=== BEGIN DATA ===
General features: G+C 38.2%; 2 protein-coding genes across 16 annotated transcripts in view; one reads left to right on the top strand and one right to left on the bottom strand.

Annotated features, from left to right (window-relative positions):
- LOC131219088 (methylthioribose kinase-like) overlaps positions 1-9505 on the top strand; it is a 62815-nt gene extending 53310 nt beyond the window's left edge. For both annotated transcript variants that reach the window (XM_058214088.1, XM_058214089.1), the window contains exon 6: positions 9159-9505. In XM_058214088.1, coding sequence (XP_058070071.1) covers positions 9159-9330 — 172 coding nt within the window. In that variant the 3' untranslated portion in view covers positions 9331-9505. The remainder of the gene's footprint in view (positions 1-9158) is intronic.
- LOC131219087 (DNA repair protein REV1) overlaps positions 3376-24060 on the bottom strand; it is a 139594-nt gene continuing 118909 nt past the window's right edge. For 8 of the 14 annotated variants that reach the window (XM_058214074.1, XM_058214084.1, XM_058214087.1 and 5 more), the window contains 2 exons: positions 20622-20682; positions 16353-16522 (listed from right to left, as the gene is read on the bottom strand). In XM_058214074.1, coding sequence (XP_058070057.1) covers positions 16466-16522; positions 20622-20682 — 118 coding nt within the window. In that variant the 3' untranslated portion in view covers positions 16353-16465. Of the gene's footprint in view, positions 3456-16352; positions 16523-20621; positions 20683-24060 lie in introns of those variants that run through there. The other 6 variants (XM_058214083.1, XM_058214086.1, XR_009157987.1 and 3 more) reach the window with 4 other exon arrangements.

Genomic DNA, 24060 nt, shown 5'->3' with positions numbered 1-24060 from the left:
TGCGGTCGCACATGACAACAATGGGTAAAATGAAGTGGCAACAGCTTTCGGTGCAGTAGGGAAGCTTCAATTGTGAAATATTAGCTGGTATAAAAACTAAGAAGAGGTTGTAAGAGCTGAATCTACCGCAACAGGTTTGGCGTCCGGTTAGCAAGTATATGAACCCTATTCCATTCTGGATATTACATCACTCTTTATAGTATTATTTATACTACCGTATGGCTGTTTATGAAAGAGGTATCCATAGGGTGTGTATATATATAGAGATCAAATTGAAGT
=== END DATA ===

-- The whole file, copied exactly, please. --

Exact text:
General features: G+C 38.2%; 2 protein-coding genes across 16 annotated transcripts in view; one reads left to right on the top strand and one right to left on the bottom strand.

Annotated features, from left to right (window-relative positions):
- LOC131219088 (methylthioribose kinase-like) overlaps positions 1-9505 on the top strand; it is a 62815-nt gene extending 53310 nt beyond the window's left edge. For both annotated transcript variants that reach the window (XM_058214088.1, XM_058214089.1), the window contains exon 6: positions 9159-9505. In XM_058214088.1, coding sequence (XP_058070071.1) covers positions 9159-9330 — 172 coding nt within the window. In that variant the 3' untranslated portion in view covers positions 9331-9505. The remainder of the gene's footprint in view (positions 1-9158) is intronic.
- LOC131219087 (DNA repair protein REV1) overlaps positions 3376-24060 on the bottom strand; it is a 139594-nt gene continuing 118909 nt past the window's right edge. For 8 of the 14 annotated variants that reach the window (XM_058214074.1, XM_058214084.1, XM_058214087.1 and 5 more), the window contains 2 exons: positions 20622-20682; positions 16353-16522 (listed from right to left, as the gene is read on the bottom strand). In XM_058214074.1, coding sequence (XP_058070057.1) covers positions 16466-16522; positions 20622-20682 — 118 coding nt within the window. In that variant the 3' untranslated portion in view covers positions 16353-16465. Of the gene's footprint in view, positions 3456-16352; positions 16523-20621; positions 20683-24060 lie in introns of those variants that run through there. The other 6 variants (XM_058214083.1, XM_058214086.1, XR_009157987.1 and 3 more) reach the window with 4 other exon arrangements.

Genomic DNA, 24060 nt, shown 5'->3' with positions numbered 1-24060 from the left:
TGCGGTCGCACATGACAACAATGGGTAAAATGAAGTGGCAACAGCTTTCGGTGCAGTAGGGAAGCTTCAATTGTGAAATATTAGCTGGTATAAAAACTAAGAAGAGGTTGTAAGAGCTGAATCTACCGCAACAGGTTTGGCGTCCGGTTAGCAAGTATATGAACCCTATTCCATTCTGGATATTACATCACTCTTTATAGTATTATTTATACTACCGTATGGCTGTTTATGAAAGAGGTATCCATAGGGTGTGTATATATATAGAGATCAAATTGAAGT